Acute renal failureBMJ 2006; 333 doi: https://doi.org/10.1136/bmj.38975.657639.AE (Published 12 October 2006) Cite this as: BMJ 2006;333:786
- Rachel Hilton (email@example.com), consultant nephrologist1
- 1 Guy's and St Thomas' NHS Foundation Trust, Guy's Hospital, London SE1 9RT
- Correspondence to:
- Accepted 14 September 2006
Acute renal failure is characterised by a rapid fall in glomerular filtration rate, clinically manifest as an abrupt and sustained rise in urea and creatinine. Life threatening consequences include volume overload, hyperkalaemia, and metabolic acidosis. Acute renal failure is both common and costly and carries a high morbidity and mortality. As it is often preventable, identification of patients at risk and institution of appropriate preventive measures are crucial. In incipient or established acute renal failure rapid recognition and treatment may prevent irreversible loss of nephrons.
In most cases of acute renal failure initial management is by non-specialist clinicians, often comparatively junior ones. All clinicians should therefore be able to recognise the symptoms and signs of acute renal failure, request and interpret initial investigations, initiate appropriate treatment, and know when, and how urgently, to consult a more experienced colleague or specialist. This review highlights the common causes of acute renal failure, defines the population at risk, evaluates established and newer strategies for prevention and treatment, and identifies those patients who warrant early referral.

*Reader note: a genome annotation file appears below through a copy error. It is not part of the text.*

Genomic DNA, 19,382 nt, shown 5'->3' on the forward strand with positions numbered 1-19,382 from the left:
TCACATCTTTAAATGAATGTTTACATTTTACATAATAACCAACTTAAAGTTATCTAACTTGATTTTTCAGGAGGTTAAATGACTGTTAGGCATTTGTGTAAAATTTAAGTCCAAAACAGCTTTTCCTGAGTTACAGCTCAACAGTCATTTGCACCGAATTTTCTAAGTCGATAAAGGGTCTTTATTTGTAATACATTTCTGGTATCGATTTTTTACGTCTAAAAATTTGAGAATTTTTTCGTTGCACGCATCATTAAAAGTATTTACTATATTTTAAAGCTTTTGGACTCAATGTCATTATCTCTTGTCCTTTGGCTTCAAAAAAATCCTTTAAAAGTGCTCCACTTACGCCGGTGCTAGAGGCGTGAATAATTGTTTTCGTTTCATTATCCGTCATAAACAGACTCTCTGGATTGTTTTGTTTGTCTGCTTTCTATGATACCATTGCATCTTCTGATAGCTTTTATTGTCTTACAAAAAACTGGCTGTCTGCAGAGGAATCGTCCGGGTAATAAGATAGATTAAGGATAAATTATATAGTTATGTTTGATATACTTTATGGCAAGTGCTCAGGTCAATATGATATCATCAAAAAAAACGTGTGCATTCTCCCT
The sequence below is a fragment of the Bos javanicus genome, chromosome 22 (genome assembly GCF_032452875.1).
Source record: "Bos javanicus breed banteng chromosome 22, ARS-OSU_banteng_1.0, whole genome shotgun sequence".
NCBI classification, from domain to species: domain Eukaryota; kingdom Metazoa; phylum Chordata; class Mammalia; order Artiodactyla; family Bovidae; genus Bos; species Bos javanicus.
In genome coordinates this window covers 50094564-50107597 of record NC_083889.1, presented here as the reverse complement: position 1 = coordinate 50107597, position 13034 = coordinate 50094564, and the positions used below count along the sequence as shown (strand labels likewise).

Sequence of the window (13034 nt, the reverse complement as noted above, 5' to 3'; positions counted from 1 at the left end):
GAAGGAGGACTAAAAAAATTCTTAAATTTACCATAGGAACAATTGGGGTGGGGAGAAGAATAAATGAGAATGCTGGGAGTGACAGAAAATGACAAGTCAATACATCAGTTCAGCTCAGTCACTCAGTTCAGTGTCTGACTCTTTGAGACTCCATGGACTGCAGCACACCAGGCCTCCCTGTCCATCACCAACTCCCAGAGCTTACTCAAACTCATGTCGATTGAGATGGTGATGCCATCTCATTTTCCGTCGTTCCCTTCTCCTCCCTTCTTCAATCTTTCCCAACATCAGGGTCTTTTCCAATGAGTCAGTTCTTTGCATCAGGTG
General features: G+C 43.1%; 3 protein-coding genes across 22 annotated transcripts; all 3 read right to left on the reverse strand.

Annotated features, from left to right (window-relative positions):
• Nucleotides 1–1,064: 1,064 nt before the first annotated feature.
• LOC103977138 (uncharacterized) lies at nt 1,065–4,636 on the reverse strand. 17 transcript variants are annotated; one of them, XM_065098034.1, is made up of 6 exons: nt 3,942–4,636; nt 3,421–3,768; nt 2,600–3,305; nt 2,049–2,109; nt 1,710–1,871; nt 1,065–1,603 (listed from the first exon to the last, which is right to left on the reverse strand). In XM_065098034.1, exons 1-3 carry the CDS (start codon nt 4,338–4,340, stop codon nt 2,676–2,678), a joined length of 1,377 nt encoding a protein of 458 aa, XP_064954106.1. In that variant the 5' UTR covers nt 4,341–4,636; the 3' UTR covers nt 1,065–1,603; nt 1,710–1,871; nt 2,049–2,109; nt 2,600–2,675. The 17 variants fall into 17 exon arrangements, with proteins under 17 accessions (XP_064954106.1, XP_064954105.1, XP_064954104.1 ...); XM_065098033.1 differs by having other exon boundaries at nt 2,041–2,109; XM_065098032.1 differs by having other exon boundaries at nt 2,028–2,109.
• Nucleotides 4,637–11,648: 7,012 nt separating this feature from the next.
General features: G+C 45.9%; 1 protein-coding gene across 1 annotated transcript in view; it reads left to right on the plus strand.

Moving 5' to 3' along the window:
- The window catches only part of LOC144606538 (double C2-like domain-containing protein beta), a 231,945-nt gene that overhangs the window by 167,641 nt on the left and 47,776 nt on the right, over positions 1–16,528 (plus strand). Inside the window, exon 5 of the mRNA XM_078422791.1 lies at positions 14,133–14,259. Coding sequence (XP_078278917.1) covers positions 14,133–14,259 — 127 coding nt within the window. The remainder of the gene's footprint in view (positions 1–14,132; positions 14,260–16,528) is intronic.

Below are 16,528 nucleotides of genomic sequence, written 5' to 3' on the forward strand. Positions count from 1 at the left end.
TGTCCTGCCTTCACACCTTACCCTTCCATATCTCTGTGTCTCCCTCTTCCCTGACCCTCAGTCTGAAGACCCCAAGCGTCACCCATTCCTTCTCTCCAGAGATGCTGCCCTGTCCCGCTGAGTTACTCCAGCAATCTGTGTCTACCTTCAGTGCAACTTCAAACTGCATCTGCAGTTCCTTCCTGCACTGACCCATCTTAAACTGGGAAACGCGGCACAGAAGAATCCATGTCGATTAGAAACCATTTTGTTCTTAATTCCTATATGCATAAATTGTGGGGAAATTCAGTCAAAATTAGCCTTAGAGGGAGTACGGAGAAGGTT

Who gets acute renal failure?
Acute renal failure is increasingly common, particularly in elderly people, although reported incidences vary according to the definition used and the population studied. In 1993 a community based study found an incidence of severe acute renal failure (serum creatinine > 500 µmol/l) of 172 per million adults per year, of whom 72% were over 70.1 Age related incidence rose from 17 per million per year in adults under 50 to 949 per million per year in the 80-89 age group. More recent prospective studies report an overall incidence of acute renal failure of almost 500 per million per year2 3 and an incidence of acute renal failure needing dialysis of more than 200 per million per year.4 This is double the UK incidence of end …